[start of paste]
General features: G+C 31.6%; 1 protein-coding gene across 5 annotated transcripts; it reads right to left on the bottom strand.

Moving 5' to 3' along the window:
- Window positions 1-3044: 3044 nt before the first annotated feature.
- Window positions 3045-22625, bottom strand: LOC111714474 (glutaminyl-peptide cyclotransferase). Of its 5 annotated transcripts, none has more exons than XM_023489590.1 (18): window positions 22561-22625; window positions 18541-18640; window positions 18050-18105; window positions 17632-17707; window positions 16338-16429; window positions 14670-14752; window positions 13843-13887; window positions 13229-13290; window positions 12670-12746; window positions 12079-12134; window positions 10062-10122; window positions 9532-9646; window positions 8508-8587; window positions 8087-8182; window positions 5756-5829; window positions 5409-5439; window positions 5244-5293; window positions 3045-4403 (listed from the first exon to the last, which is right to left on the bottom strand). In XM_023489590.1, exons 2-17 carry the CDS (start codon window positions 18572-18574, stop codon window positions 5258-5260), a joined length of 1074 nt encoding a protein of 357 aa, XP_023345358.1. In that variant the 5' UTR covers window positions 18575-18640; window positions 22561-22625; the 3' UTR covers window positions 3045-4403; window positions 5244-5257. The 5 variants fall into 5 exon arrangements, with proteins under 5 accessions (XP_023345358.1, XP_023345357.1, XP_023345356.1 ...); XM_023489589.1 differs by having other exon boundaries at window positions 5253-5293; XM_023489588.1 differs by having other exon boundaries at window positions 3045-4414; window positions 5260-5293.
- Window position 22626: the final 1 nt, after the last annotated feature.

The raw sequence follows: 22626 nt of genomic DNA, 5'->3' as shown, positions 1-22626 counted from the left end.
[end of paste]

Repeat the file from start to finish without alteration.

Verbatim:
General features: G+C 31.6%; 1 protein-coding gene across 5 annotated transcripts; it reads right to left on the bottom strand.

Moving 5' to 3' along the window:
- Window positions 1-3044: 3044 nt before the first annotated feature.
- Window positions 3045-22625, bottom strand: LOC111714474 (glutaminyl-peptide cyclotransferase). Of its 5 annotated transcripts, none has more exons than XM_023489590.1 (18): window positions 22561-22625; window positions 18541-18640; window positions 18050-18105; window positions 17632-17707; window positions 16338-16429; window positions 14670-14752; window positions 13843-13887; window positions 13229-13290; window positions 12670-12746; window positions 12079-12134; window positions 10062-10122; window positions 9532-9646; window positions 8508-8587; window positions 8087-8182; window positions 5756-5829; window positions 5409-5439; window positions 5244-5293; window positions 3045-4403 (listed from the first exon to the last, which is right to left on the bottom strand). In XM_023489590.1, exons 2-17 carry the CDS (start codon window positions 18572-18574, stop codon window positions 5258-5260), a joined length of 1074 nt encoding a protein of 357 aa, XP_023345358.1. In that variant the 5' UTR covers window positions 18575-18640; window positions 22561-22625; the 3' UTR covers window positions 3045-4403; window positions 5244-5257. The 5 variants fall into 5 exon arrangements, with proteins under 5 accessions (XP_023345358.1, XP_023345357.1, XP_023345356.1 ...); XM_023489589.1 differs by having other exon boundaries at window positions 5253-5293; XM_023489588.1 differs by having other exon boundaries at window positions 3045-4414; window positions 5260-5293.
- Window position 22626: the final 1 nt, after the last annotated feature.

The raw sequence follows: 22626 nt of genomic DNA, 5'->3' as shown, positions 1-22626 counted from the left end.